[Buddha-l] Re: angels

r.g.morrison sgrmti at hotmail.com
Thu May 26 05:05:12 MDT 2005

Robert Morrison:

: > There is no mention in the Pali suttas of old
: > Brahma Sahampati being a non-returner.

Dhammanando replies:

: It is in the Sahampati Sutta of the Sa.myutta Nikaaya (SN.
: v. 232-3) that Brahmaa Sahampati describes his practice at
: the time of Kassapa Buddha. And its outcome:
: kaamesu kaamacchanda.m viraajetvaa kaayassa bhedaa para.m
: mara.naa sugati.m brahmaloka.m upapanno
: "Having eliminated desire for sensual pleasures, upon the
: breakup of the body after death, I was reborn in a good
: destination, in the Brahma world."
: Compare this with the words of the Suddhaavaasa devas in the
: Mahaapadaana Sutta and you will see why the Buddhava.msa
: Atthakathaa takes it that Sahampati was an anaagaamii.

Yes, here we also have kaamesu kaamacchanda.m viraajetvaa, and this seems to 
be the cause of beings being reborn in the 'Pure Abodes' [suddhaavaasa],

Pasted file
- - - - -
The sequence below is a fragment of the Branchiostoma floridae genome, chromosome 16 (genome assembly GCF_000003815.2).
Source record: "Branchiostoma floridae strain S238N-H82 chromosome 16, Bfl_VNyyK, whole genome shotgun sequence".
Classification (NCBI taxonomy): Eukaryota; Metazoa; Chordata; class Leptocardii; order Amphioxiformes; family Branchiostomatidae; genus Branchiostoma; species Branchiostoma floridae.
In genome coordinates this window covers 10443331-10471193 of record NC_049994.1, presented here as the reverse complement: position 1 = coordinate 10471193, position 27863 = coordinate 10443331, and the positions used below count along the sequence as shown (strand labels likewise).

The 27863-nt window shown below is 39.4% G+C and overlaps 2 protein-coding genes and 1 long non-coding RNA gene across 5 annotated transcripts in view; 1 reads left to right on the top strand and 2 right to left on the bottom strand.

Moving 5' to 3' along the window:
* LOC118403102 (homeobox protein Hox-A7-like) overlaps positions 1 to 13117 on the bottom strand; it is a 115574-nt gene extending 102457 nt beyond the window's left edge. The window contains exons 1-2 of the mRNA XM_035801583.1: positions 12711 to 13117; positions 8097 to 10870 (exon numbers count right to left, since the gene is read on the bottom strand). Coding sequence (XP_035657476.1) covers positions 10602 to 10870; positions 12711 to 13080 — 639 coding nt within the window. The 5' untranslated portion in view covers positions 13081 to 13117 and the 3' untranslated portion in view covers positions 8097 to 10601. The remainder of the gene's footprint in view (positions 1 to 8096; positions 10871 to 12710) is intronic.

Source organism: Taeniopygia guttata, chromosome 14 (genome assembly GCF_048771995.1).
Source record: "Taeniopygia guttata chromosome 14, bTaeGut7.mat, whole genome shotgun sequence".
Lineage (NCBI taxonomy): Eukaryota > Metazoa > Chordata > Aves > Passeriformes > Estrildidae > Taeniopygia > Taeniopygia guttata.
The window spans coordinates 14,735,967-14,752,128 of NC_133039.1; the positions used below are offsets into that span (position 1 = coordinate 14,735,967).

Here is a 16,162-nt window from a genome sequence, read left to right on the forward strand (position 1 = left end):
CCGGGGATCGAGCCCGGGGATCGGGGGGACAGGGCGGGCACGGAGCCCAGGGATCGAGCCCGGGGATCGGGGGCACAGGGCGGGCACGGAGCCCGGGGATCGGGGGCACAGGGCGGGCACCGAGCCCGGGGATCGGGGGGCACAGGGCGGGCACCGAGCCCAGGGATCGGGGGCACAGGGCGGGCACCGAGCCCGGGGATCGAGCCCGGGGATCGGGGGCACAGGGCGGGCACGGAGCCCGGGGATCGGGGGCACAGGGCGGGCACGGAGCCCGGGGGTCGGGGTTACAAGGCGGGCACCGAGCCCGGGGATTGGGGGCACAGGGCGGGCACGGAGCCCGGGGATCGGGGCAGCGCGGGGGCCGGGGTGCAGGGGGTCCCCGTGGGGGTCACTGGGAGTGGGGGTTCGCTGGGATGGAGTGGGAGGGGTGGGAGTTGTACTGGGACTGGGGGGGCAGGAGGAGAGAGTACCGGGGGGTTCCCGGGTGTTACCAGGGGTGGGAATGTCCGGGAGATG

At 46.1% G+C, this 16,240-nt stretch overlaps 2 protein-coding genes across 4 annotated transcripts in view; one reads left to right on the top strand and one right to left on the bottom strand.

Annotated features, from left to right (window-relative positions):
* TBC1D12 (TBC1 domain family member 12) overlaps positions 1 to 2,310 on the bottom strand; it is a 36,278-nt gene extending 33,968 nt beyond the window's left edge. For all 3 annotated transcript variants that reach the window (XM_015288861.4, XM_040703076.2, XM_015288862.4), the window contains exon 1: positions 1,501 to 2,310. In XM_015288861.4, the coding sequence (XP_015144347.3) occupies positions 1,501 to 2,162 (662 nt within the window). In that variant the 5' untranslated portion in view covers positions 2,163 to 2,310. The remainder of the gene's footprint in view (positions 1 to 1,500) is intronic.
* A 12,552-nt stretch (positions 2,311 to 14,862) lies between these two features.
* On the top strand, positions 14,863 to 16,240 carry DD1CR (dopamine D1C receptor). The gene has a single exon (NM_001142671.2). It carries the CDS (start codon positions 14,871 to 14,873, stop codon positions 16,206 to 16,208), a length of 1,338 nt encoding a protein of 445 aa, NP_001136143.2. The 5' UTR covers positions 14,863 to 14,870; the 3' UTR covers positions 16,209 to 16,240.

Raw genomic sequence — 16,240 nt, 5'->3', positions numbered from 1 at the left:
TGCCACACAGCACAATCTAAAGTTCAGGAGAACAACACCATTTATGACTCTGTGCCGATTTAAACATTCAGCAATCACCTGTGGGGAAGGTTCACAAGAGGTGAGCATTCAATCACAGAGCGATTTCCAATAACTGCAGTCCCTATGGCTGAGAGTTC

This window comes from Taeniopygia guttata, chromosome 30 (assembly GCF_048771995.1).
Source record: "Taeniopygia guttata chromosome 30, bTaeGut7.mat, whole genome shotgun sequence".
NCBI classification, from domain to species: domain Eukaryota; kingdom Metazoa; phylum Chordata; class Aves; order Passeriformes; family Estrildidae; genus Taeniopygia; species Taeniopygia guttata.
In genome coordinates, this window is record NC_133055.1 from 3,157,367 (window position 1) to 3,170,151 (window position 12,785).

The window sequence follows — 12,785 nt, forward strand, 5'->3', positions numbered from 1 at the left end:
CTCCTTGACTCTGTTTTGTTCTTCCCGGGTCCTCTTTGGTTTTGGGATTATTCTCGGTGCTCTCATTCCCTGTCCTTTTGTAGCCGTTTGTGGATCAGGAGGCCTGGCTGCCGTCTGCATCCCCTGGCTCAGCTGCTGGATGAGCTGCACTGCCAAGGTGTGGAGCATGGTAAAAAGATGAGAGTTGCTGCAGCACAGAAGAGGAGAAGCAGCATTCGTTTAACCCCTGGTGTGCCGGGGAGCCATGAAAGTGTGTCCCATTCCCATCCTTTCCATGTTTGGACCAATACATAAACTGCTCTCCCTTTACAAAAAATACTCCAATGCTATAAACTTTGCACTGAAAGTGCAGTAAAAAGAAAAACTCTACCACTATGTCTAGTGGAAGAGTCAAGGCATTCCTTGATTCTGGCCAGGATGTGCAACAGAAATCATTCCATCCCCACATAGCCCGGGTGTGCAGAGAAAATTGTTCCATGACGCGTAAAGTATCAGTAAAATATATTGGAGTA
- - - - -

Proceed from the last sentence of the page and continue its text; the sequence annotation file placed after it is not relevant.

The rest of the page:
making them non-returners.  And, interestingly, here it is not Brahma 
Sahampati who pleades with the Buddha to teach, but Mahaa Brahmaa.  But, 
although Lance has mentioned elsewhere that trying to date these texts is 
very difficult, to me this Mahaapadaana Sutta reads like a later 
compilation.  So one question is whether overcoming the desire for sensual 
pleasures alone is enough to make one a non-returner.  But I see no way of 
resolving this textually, not to mention why it had to be pointed out to the 
Buddha by a brahma that some would listen to him.  To my way of looking at 
this, it makes more sense to see brahmaa here as representing the Buddhists 
putting the brahminical tradition on a lower level whilst incorporating them 
into their scheme of things.



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